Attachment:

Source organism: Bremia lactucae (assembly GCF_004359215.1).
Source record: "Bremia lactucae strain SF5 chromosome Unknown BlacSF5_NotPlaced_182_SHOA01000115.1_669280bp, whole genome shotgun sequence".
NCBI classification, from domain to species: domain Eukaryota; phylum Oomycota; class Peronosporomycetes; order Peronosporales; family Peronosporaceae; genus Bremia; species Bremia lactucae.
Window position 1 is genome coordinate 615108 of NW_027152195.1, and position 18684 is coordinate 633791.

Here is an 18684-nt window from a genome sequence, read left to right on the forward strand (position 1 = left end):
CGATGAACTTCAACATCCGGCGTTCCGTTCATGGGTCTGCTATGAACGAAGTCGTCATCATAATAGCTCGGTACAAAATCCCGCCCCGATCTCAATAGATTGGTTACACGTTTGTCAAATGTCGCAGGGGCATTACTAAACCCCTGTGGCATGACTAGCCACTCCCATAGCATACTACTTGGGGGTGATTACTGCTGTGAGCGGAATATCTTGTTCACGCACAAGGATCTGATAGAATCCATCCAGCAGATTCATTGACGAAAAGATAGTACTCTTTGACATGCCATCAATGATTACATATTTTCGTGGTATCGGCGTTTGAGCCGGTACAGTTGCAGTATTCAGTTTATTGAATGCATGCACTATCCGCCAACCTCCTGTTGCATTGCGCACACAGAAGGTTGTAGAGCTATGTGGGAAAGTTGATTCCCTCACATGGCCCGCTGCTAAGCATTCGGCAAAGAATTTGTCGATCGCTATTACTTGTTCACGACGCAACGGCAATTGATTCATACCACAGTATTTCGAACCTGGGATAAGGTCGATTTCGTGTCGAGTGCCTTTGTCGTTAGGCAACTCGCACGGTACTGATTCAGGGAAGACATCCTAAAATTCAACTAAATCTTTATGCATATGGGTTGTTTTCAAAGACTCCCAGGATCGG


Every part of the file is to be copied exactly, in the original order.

Source organism: Bremia lactucae (assembly GCF_004359215.1).
Source record: "Bremia lactucae strain SF5 chromosome Unknown BlacSF5_NotPlaced_182_SHOA01000115.1_669280bp, whole genome shotgun sequence".
NCBI classification, from domain to species: domain Eukaryota; phylum Oomycota; class Peronosporomycetes; order Peronosporales; family Peronosporaceae; genus Bremia; species Bremia lactucae.
Window position 1 is genome coordinate 615108 of NW_027152195.1, and position 18684 is coordinate 633791.

Here is an 18684-nt window from a genome sequence, read left to right on the forward strand (position 1 = left end):
CGATGAACTTCAACATCCGGCGTTCCGTTCATGGGTCTGCTATGAACGAAGTCGTCATCATAATAGCTCGGTACAAAATCCCGCCCCGATCTCAATAGATTGGTTACACGTTTGTCAAATGTCGCAGGGGCATTACTAAACCCCTGTGGCATGACTAGCCACTCCCATAGCATACTACTTGGGGGTGATTACTGCTGTGAGCGGAATATCTTGTTCACGCACAAGGATCTGATAGAATCCATCCAGCAGATTCATTGACGAAAAGATAGTACTCTTTGACATGCCATCAATGATTACATATTTTCGTGGTATCGGCGTTTGAGCCGGTACAGTTGCAGTATTCAGTTTATTGAATGCATGCACTATCCGCCAACCTCCTGTTGCATTGCGCACACAGAAGGTTGTAGAGCTATGTGGGAAAGTTGATTCCCTCACATGGCCCGCTGCTAAGCATTCGGCAAAGAATTTGTCGATCGCTATTACTTGTTCACGACGCAACGGCAATTGATTCATACCACAGTATTTCGAACCTGGGATAAGGTCGATTTCGTGTCGAGTGCCTTTGTCGTTAGGCAACTCGCACGGTACTGATTCAGGGAAGACATCCTAAAATTCAACTAAATCTTTATGCATATGGGTTGTTTTCAAAGACTCCCAGGATCGG